Then I searched for records of Frank Elkin or Elkins in the Boston area, and I found on the Massachusetts marriage index a listing for a Frank Elkins and Frances Reiner, married in 1922, the year after Rebecca had died. Perhaps Frank had left NYC to start anew after losing Rebecca? Where had he met Frances? Stanley was born in Massachusetts, so they must have been living there in 1925 when he was born (which also explains why Frank is not found on the 1925 NYS census). But then they moved back to Brooklyn as of 1930, yet were back in Boston by 1940.
According to his 1942 draft registration for World War II, Frank owned a dressmaking business in Boston.
His Mason’s membership card dated 1945 confirms that he was still living in the Boston area (Newton) as of that date.
I was fortunate to be able to find one of Frank’s grandchildren, who told me that Frank had been a scrapper or bare-handed boxer when he was a young man. According to family legend, Frank had boxed with his brother, a champion boxer in the Navy himself, over who would get to date Rebecca Rosenzweig. Frank won that fight and not only dated Rebecca; he married her. Frank’s grandson also told me that Frank never forgot his first wife although he also loved Frances very deeply. Apparently Frank and Frances did a wonderful job raising Irwin and Stanley, as they were never thought of as half-brothers, but as brothers. Frank also must have been a terrific grandfather, as his grandson said he still thinks of him often.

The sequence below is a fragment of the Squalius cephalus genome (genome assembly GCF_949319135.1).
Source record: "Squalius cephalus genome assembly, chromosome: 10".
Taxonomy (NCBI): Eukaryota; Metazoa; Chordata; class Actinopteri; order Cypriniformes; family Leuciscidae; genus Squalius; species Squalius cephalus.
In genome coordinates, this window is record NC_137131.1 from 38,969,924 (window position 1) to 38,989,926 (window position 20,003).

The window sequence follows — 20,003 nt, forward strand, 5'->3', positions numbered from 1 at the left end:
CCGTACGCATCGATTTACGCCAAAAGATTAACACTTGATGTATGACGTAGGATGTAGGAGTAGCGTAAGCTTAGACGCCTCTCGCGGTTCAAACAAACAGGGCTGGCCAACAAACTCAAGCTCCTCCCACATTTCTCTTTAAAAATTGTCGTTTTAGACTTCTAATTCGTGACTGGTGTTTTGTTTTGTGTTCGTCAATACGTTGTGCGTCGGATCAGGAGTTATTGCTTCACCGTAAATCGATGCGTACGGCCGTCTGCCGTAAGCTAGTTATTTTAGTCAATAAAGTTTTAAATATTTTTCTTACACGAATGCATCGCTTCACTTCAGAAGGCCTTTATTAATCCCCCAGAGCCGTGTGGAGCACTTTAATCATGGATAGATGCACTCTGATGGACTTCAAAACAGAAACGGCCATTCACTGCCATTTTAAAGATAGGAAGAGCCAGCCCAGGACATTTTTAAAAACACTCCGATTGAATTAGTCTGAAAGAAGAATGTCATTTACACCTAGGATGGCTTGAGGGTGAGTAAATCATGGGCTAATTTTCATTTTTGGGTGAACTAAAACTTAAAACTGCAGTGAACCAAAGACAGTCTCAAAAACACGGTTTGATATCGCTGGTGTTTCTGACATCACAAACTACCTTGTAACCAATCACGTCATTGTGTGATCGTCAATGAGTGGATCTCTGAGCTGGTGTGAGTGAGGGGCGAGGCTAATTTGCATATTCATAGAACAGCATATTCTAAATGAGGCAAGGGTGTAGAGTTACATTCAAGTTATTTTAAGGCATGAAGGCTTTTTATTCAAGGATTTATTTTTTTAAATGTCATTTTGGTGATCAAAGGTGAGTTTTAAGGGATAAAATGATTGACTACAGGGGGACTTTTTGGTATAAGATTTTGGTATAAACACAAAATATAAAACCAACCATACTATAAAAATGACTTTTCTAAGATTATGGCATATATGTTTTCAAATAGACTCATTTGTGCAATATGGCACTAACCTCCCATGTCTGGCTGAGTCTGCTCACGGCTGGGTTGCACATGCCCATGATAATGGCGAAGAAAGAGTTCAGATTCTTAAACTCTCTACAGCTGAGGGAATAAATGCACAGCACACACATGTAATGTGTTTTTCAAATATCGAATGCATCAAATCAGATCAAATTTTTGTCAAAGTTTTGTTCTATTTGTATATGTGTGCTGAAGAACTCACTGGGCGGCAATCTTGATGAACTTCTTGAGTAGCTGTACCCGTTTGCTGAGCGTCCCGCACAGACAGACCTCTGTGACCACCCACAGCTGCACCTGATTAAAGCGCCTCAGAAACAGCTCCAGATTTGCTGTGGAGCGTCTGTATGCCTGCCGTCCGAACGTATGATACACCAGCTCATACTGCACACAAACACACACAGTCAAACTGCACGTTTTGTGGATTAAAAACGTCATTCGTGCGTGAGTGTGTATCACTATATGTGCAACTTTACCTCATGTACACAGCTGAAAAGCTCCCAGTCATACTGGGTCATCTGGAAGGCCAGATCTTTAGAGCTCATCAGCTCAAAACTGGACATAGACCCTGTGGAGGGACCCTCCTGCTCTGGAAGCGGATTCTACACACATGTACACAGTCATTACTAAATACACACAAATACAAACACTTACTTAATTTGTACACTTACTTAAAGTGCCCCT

It appears that the Elkins family ultimately developed strong New England roots. Irwin, Rebecca’s son, my second cousin once removed, ultimately settled in Brattleboro, Vermont, where he and his wife Muriel were the co-owners of Brattleboro Kiln Drying and Milling Company, which they sold after they retired. They were both devoted to the Brattleboro community and made significant contributions to its growth over the 50 years they lived there, according to Frank’s grandson. He also told me that Irwin had been able to connect with some of Rebecca’s relatives in Florida late in his life. Irwin died in 1996 in Boynton Beach, Florida, and is buried along with his wife Muriel in Brattleboro, Vermont.